2. Excellent info. People tend to think only Google…but Bing is also a very important search engine and should certainly be considered when it comes to online visibility. Bing has shown a huge upswing in traffic use….so like they say, don’t place all your eggs in one basket!

  3. Under Site/Structure Code
     “They suggest keeping pages with no images under 150 KB.” I think you mean over 150KB”.

    1. English fails again …
      I read this as “they suggest keeping [pages with no images] under 150KB”
      I see that you read it as “they suggest keeping pages with [no images under 150KB]”
      I believe the first line here is the author’s intent. 

  4.  Thanks for the great info. I think that as Bing continue to grow their market share that these factors with be even more valuable. As Bsburns said, most people tend to be narrow minded and only think about Google but that should change in the coming years

  5.  How does this post apply to Bing specifically. These are all factors that need to be considered for all engines. Lame

  6. thanks for the greate info. This info will help alot of marketer who target bing and yahoo for there sites.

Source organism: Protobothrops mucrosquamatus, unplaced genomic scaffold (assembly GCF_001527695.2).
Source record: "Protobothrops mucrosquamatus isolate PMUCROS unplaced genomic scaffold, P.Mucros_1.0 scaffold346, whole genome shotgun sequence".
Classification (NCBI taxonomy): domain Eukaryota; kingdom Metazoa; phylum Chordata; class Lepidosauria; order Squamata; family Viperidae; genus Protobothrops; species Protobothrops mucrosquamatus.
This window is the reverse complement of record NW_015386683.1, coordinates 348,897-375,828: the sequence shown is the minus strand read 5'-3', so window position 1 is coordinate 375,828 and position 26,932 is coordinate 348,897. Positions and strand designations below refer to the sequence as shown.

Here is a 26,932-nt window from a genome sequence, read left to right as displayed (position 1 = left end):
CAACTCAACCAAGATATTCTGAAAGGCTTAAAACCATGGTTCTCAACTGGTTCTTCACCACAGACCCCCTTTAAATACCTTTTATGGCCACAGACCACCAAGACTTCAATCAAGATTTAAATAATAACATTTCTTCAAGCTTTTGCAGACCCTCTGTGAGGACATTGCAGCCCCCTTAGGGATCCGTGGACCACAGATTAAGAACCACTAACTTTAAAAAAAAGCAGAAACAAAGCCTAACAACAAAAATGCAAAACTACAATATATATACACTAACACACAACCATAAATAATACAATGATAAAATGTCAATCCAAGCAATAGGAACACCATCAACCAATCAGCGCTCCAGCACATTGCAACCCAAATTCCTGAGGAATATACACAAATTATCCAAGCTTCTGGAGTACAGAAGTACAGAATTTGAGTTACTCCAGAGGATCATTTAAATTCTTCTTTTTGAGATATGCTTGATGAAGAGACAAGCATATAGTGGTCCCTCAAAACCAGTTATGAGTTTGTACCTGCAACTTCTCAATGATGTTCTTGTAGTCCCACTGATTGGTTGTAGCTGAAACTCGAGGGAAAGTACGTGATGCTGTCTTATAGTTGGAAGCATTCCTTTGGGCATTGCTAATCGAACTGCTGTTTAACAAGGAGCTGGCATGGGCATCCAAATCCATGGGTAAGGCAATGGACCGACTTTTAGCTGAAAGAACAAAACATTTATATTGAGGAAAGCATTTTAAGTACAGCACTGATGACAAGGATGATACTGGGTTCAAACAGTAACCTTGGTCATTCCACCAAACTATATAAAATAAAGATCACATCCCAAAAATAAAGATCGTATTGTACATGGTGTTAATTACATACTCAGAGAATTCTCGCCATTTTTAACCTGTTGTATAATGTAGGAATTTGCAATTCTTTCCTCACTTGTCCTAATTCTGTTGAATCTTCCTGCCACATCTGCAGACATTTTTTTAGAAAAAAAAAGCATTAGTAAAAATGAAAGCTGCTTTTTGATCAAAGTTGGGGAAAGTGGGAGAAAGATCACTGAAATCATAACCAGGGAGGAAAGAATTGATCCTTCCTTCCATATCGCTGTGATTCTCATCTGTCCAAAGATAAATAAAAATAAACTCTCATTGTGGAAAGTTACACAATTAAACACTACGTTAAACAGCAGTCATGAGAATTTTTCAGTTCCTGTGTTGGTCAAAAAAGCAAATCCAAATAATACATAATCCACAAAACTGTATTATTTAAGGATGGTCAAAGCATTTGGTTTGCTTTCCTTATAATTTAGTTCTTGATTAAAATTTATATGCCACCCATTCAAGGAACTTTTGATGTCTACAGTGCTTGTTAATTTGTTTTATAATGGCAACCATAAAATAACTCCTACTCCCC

7. Very helpful post.  From my experience Bing loves urls with the exact keywords you’re targeting. If you’re lucky enough to own one of those you’ve got a huge step up on your competition.

  8. I see that Bing is also placing strong emphasis on social media input. A site with a lot of “LIKES” may rank higher than one with all the SEO bits in place — simply because people respond to recommendations from friends and assosciates.

    Most of these tips are the same as those needed for Google.  Are there some real, material differences in the two?  (Google vs. Bing?)

  9. Thanks for this info. Although I am not so sure whether bing will beat Google as the No.1 search engine, I am sure that bing will certainly increase their search market share.